Since the Ebola outbreak in West Africa was officially declared on 22 March in Guinea, it has claimed 5,420 lives in the region. The outbreak is the largest ever, and is currently affecting four countries in West Africa: Guinea, Liberia, Sierra Leone and Mali. One person in Spain and three people in the USA have recovered; one person in the USA has died. Outbreaks in Nigeria and Senegal have been declared over. A separate outbreak in DRC has also ended.
Dear Palais journalists
Following requests from several journalists, please find below my notes on the WHO preparedness missions to support countries get prepared to respond to any Ebola outbreak.
Given the evolving Ebola Virus situation, there is a risk of cases appearing in currently unaffected countries. With adequate levels of preparation however, such introductions can be contained before they develop into large outbreaks.
On 24 August, WHO was notified by the Democratic Republic of Congo (DRC) of an outbreak of Ebola virus disease (EVD) in Jeera County, Equateur Province. This outbreak, which is unrelated to that affecting West Africa, caused a total of 66 cases of EVD including 8 among health care workers.
(Pweto, northern Katanga, 20 November 2014): Three years after a cycle of violence started displacing and affecting the livelihoods of over half a million people in the Democratic Republic of Congo’s mineral-rich Katanga Province, there is an urgent need for greater attention on its humanitarian crisis, the United Nations’ top humanitarian official said today.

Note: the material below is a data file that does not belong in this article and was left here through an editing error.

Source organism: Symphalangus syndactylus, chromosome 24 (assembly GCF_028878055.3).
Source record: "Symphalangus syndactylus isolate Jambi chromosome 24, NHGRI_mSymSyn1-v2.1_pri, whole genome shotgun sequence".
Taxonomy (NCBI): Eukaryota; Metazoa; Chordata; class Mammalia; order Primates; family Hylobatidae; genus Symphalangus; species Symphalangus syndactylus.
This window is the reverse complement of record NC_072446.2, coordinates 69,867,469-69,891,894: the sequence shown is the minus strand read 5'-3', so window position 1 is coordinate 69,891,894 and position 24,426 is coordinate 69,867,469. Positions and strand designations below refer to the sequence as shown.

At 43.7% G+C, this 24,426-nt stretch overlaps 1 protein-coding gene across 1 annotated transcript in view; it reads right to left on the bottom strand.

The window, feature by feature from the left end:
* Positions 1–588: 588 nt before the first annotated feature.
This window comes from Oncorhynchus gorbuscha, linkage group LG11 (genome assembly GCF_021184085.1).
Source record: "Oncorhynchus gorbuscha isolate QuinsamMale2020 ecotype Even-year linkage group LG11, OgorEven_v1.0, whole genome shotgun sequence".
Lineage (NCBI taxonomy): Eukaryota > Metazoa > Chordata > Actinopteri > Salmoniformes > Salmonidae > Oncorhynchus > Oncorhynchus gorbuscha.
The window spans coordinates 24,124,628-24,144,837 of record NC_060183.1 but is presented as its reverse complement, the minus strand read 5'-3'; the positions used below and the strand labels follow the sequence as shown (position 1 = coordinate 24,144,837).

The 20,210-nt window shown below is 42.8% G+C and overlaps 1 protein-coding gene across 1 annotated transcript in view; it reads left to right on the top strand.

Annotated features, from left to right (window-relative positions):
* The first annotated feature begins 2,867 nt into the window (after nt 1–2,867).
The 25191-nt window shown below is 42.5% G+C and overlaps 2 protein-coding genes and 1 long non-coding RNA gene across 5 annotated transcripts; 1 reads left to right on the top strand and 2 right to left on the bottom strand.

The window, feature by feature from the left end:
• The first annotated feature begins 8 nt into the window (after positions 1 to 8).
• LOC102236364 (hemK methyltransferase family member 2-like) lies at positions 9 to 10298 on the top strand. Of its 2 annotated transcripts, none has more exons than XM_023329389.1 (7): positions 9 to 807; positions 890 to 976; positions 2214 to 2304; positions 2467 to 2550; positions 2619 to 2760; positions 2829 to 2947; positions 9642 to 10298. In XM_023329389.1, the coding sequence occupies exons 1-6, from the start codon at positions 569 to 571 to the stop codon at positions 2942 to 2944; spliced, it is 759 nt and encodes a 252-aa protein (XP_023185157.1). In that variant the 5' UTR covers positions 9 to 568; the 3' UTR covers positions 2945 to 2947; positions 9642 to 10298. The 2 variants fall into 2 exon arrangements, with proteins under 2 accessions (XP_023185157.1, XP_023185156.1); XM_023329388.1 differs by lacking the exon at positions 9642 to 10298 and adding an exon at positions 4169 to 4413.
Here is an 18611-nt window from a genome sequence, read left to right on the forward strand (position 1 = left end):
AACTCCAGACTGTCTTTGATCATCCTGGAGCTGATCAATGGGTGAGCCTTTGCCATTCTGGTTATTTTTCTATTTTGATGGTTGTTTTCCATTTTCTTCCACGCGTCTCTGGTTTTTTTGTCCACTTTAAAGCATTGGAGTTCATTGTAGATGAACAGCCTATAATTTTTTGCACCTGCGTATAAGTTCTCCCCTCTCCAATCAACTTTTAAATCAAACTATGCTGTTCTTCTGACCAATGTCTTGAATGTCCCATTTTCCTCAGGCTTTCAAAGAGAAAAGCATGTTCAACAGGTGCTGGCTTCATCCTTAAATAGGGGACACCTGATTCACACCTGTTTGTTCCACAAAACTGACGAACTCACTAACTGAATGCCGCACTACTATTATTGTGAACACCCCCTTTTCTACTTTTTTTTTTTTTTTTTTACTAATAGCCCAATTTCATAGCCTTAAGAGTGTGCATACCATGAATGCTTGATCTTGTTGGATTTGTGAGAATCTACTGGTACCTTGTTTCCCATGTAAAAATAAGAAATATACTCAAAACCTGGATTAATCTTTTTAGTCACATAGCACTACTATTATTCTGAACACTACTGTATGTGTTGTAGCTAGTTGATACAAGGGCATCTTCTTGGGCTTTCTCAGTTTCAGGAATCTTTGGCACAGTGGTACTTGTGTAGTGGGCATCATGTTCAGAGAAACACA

Province Orientale: Raids and ambushes by suspected FRPI militia in South Irumu continue. In addition to extortion and looting house-hold goods, more than 100 rapes and 25 killings have been reported during the last 2 months. About 80,000 people are still in pendular displacement in the area. Government announcements of the surrender of a FPRI leader and his militia has led to hopes for an end to the violence and a demobilization in November. UNICEF is preparing to receive a large number of children as a part of this demobilization process.
In collaboration with the Congolese mining cadastre (CAMI), mining service SAESSCAM and representatives from local civil society organisations, IPIS organised a series of field visits to monitor artisanal mining activities and the involvement of armed groups and criminal networks in mineral exploitation and trade. This resulted in the publication of an interactive web map providing information on e.g. the on-site presence of armed groups and criminal elements within the Congolese army (FARDC) and their activities, as well as indicators of the relative importance of the mining site.
FOOD SECURITY SNAPSHOT
Overall favourable vegetation conditions for the 2014 crops despite below-average rainfall in some areas
Inflation increased in 2014 but still very low compared to recent years
Civil conflict and recent floods in eastern and southern parts affect food security
Good prospects for 2014 crops despite below-average rainfall in some areas
Child protection is about keeping children safe from violence, exploitation and abuse. It is an issue in all countries, including here in Canada. Here we have strict laws, social services and specialist charities that are all in place to prevent and respond to child protection violations. Widespread child protection crises are thankfully relatively rare here.
Over the past couple of months mVAM project has grown, and fast. The catalyst has been the Ebola virus disease (EVD) outbreak.
The training room at the MONUSCO headquarters was used as the venue for the awareness-raising session organised on 14 November 2014 by the UN Mission’s Police component (UNPOL)/Kalemie for some twenty female officers of the Congolese National Police (PNC).